Potential City of Kamloops Regulatory Powers over the Proposed Ajax Mine

Posted by Stop Ajax Mine on October 31st, 2011 2:34pm

A lot has been said about the mine not being entirely in the City of Kamloops boundaries, and such the City of Kamloops has no say, in the end, about whether the mine will go through or not. We strongly believe this is not the case, and after consulting with a lawyer, we received the following:

Download a PDF of this Summary

Summary of Potential City of Kamloops Regulatory Powers over the Proposed Ajax Mine

Prepared by Jay Nelson, LLB, Woodward & Co.

Role and Authority of the City of Kamloops 

To date, the City of Kamloops appears to have taken the position that it is simply a stake-holder (albeit an important one) and that the real decisions about the Project ultimately rest with the provincial and federal governments. This view may understate the potential role and authority of the City of Kamloops. The City of Kamloops may have the authority to exercise its bylaw and land-use planning powers in a manner that compels the Proponent to comply with the City’s standards and requirements, failing which the Project cannot proceed. 

The scope of municipal powers to regulate mining raises complex legal issues. Further research is required to reach a comprehensive opinion. At this stage, my preliminary review of the law suggests that the City may have some authority as a local government to challenge or regulate the operation of the Project or components thereof.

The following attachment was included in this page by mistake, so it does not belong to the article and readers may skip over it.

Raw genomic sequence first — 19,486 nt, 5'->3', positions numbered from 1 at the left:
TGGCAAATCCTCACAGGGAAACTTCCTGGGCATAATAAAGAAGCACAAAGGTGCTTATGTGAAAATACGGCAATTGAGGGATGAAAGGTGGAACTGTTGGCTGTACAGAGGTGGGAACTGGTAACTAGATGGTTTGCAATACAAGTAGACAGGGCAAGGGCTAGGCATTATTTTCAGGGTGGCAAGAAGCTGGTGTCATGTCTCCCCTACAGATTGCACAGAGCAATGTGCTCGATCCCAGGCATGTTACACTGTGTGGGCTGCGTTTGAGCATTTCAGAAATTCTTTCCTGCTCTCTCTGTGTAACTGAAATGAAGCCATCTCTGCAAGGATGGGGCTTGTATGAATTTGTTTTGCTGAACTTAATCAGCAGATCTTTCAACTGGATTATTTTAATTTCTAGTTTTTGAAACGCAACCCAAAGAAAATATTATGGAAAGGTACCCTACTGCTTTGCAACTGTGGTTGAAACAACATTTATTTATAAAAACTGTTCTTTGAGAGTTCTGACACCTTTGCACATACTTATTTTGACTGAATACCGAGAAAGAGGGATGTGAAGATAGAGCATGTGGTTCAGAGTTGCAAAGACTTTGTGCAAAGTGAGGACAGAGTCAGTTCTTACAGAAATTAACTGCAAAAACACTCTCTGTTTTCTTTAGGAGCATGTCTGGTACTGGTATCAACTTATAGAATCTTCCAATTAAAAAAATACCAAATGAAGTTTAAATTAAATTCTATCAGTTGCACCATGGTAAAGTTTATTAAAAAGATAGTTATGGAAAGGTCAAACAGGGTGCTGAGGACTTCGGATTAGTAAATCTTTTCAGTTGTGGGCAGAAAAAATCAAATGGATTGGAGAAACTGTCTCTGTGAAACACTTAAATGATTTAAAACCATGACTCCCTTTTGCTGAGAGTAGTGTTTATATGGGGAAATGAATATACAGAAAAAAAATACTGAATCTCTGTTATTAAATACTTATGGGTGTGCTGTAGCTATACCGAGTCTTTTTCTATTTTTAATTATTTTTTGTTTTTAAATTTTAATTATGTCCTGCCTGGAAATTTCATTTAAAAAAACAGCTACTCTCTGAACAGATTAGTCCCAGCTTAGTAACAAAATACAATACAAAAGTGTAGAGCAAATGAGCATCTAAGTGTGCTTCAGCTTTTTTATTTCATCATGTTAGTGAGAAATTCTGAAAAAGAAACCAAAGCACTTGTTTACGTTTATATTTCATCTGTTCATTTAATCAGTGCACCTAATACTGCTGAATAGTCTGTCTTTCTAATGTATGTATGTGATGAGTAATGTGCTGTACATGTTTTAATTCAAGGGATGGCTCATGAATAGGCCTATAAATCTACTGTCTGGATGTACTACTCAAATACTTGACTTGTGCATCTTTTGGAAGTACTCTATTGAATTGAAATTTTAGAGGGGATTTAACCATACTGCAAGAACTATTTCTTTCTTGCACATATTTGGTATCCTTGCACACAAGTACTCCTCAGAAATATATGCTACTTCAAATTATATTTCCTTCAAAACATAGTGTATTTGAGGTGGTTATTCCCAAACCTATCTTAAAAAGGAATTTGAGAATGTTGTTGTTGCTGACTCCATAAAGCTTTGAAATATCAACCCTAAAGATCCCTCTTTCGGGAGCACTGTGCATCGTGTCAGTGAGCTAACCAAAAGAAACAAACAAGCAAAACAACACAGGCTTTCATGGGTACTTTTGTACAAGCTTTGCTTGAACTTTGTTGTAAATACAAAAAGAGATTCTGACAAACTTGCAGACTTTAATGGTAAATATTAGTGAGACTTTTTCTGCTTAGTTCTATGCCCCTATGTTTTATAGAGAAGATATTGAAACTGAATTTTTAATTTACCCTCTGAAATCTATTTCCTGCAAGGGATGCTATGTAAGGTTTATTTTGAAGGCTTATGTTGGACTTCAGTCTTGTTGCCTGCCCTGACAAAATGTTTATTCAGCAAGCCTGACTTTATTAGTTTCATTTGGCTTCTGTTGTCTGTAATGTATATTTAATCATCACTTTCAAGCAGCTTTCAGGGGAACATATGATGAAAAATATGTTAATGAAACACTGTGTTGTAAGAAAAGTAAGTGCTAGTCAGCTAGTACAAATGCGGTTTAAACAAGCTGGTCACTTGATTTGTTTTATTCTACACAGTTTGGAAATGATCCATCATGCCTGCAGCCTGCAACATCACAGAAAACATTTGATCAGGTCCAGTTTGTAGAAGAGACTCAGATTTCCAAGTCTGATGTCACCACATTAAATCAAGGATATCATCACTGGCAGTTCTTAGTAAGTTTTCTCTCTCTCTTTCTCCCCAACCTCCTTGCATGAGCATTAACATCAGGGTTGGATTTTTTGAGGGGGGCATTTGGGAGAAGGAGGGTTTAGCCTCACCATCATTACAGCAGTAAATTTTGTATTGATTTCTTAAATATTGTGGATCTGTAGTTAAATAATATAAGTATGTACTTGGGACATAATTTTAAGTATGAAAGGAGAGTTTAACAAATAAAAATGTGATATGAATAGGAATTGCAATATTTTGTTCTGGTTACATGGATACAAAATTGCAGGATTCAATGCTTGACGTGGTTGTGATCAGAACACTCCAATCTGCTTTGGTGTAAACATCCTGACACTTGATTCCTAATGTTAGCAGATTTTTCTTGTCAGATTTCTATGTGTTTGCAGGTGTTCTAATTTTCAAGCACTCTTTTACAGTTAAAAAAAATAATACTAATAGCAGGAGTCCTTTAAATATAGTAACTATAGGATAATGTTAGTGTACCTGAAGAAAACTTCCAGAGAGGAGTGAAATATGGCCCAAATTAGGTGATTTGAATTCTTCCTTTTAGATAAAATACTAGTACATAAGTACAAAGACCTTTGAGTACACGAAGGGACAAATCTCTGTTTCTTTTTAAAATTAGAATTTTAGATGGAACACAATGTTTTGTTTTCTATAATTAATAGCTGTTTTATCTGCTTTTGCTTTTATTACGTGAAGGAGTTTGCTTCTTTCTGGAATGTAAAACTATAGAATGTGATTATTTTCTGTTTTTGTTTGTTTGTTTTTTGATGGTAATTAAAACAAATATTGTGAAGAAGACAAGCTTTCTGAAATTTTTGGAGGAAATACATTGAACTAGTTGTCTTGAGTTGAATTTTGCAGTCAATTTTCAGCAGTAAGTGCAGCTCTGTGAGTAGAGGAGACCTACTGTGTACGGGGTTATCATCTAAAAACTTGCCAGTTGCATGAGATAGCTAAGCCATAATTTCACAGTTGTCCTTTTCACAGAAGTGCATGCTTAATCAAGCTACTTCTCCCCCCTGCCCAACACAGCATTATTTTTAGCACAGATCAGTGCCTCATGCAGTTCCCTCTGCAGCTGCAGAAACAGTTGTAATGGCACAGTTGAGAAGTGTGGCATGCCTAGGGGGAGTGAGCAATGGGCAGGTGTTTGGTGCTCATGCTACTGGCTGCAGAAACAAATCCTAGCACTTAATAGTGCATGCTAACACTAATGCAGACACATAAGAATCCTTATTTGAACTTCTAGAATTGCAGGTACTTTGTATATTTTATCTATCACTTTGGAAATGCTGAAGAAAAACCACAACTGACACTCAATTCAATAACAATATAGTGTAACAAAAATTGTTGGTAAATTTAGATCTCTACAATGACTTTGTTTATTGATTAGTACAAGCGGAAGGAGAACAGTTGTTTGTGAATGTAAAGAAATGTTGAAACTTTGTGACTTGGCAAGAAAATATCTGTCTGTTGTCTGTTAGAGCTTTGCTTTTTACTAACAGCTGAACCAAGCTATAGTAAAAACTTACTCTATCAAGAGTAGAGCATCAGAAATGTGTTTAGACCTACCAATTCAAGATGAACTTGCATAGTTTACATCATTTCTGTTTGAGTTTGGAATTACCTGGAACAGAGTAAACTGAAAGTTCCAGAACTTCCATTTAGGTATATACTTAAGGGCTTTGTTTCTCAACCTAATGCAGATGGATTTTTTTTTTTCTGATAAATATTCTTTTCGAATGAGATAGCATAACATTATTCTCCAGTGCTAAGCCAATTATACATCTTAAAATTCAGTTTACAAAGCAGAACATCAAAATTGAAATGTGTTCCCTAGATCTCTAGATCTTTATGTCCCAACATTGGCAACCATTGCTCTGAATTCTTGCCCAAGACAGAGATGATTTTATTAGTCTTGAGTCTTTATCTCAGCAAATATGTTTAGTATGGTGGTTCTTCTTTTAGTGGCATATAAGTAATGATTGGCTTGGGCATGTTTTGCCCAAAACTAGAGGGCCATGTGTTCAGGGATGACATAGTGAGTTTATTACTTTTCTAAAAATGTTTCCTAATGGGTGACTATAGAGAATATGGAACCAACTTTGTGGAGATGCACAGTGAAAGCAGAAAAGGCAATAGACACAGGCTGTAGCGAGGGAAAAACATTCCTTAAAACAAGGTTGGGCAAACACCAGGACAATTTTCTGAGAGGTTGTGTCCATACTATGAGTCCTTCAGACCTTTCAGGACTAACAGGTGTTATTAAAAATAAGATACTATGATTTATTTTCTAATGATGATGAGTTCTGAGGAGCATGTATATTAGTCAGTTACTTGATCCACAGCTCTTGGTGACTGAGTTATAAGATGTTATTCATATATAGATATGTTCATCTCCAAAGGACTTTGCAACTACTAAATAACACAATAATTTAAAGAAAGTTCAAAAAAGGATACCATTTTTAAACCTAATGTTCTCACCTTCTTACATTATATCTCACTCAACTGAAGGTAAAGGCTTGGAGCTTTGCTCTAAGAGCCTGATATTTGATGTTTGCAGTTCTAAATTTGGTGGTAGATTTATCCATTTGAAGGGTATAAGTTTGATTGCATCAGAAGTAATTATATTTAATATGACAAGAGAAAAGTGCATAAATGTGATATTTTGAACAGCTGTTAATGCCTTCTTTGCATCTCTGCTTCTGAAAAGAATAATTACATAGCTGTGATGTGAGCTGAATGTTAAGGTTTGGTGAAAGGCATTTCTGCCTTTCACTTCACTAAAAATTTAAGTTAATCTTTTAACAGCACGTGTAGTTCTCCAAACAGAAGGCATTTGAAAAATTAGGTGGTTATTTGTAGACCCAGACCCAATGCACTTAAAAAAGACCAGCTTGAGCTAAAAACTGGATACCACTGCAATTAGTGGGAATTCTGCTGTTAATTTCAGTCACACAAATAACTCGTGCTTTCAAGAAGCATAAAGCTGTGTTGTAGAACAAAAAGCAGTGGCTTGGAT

A. Bylaw Powers 

The Community Charter sets out the powers of municipalities. City Council has the power by bylaw to regulate, prohibit and impose requirements on various matters, including: (a) the protection and enhancement of the well-being of its community in relation to nuisances, disturbances and other objectionable situations; (b) public health; (c) protection of the natural environment; (d) removal of soil and deposit of soil and other materials; and (e) explosives.

Bylaws enacted with respect to the above-mentioned matters could impact the operations of the Project that are within the municipal boundaries.  There are some limits. The power of a municipality to enact bylaws with respect to (b), (c) and (d) are subject to approval by a Provincial minister and certain regulations under the Community Charter. Also, a provision of a bylaw has no effect if it is inconsistent with a Provincial statute or regulation. However, a municipal bylaw is not inconsistent with another enactment if a person who complies with the bylaw does not, by this, contravene the other enactment – (i.e. there is only inconsistency if it is impossible to comply with both requirements). 

Thus, for example, a municipal bylaw with respect to noise, dust, vibration, or illumination could be enacted that is in addition to or adds certain requirements or conditions to the provincial permit process or the EA certificate. A bylaw can also provide for a system of licences, permits and approvals including the provision of security. These are all potentially valuable tools in regulating or prohibiting certain aspects of Project operation. 

B. Municipal Planning and Land Use Management